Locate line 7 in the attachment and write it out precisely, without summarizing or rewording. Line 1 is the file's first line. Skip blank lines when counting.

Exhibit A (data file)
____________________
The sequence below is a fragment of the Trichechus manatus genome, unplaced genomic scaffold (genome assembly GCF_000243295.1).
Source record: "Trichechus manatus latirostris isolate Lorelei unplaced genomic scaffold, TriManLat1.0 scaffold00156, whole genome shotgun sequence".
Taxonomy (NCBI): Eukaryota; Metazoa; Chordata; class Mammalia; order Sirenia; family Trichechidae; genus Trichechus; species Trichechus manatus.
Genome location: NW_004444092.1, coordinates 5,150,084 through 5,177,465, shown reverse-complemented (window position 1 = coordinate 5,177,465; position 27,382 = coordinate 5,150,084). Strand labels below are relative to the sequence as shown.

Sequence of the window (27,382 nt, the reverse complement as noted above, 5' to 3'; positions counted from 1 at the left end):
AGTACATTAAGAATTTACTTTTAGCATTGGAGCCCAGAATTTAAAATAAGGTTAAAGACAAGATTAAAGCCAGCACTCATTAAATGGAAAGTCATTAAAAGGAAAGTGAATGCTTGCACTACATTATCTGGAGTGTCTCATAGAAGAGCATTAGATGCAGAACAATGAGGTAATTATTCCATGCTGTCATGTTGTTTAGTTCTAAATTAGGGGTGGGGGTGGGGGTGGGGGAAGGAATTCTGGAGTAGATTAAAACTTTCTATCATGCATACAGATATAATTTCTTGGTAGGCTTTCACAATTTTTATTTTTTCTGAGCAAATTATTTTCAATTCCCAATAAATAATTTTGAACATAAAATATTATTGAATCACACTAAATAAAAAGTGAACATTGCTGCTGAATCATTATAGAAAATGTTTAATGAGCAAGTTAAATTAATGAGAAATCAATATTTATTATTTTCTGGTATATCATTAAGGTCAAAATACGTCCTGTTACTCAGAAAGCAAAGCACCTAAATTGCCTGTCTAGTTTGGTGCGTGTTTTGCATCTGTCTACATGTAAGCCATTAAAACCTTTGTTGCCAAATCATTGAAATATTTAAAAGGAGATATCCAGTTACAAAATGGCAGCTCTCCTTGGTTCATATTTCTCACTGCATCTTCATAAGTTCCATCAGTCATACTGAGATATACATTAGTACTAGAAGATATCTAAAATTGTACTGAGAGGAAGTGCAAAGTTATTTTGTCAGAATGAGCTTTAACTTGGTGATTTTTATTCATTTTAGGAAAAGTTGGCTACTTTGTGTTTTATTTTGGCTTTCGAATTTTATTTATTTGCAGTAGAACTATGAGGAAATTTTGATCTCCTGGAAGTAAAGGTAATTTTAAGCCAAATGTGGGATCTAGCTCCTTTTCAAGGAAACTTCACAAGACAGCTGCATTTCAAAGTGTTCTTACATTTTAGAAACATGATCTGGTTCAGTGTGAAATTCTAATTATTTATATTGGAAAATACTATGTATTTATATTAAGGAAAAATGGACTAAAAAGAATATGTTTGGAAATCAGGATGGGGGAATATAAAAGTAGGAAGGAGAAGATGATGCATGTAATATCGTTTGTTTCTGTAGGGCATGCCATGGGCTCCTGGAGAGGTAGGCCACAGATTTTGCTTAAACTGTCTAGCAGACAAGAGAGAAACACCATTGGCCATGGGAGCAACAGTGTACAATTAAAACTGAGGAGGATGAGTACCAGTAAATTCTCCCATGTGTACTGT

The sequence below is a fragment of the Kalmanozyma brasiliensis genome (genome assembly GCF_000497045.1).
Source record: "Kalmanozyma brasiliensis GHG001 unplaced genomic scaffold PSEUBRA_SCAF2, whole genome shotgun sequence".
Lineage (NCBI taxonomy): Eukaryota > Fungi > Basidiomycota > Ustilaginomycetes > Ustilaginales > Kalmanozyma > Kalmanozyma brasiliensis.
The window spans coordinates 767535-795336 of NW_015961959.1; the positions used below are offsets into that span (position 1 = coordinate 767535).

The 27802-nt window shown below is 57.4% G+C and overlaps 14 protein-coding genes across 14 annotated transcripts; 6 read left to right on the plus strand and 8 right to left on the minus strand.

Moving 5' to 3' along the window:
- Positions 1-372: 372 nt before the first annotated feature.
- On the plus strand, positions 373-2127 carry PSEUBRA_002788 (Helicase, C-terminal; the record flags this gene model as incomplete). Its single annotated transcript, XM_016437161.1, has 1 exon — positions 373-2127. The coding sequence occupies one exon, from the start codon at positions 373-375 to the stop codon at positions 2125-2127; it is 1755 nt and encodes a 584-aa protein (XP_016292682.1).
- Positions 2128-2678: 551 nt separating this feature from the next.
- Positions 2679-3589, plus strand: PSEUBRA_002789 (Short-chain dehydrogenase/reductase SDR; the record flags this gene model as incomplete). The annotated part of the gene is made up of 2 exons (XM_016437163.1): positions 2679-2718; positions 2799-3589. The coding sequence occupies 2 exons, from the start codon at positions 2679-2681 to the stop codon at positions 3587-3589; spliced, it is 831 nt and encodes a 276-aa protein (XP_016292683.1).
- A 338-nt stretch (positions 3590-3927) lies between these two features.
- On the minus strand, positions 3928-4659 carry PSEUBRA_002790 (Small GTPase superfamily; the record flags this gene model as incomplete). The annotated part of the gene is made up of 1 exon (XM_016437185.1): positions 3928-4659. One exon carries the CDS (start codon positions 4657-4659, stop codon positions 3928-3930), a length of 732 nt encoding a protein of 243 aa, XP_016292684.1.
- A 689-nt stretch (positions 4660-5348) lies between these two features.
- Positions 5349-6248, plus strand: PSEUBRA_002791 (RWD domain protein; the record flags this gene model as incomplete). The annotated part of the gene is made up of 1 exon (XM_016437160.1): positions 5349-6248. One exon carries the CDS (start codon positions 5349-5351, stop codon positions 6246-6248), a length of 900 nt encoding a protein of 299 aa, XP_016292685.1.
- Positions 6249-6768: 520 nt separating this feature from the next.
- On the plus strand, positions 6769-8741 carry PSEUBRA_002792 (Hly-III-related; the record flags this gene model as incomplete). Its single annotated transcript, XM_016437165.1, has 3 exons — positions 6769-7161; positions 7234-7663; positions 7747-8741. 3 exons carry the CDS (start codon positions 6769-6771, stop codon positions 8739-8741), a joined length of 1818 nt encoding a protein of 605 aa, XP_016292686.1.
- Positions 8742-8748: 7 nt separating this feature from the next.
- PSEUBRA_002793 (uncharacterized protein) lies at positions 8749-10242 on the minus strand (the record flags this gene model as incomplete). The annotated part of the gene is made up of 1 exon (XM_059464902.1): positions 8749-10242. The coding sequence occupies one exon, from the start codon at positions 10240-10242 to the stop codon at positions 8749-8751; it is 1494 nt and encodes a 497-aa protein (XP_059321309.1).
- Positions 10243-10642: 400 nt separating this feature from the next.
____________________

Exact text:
The sequence below is a fragment of the Kalmanozyma brasiliensis genome (genome assembly GCF_000497045.1).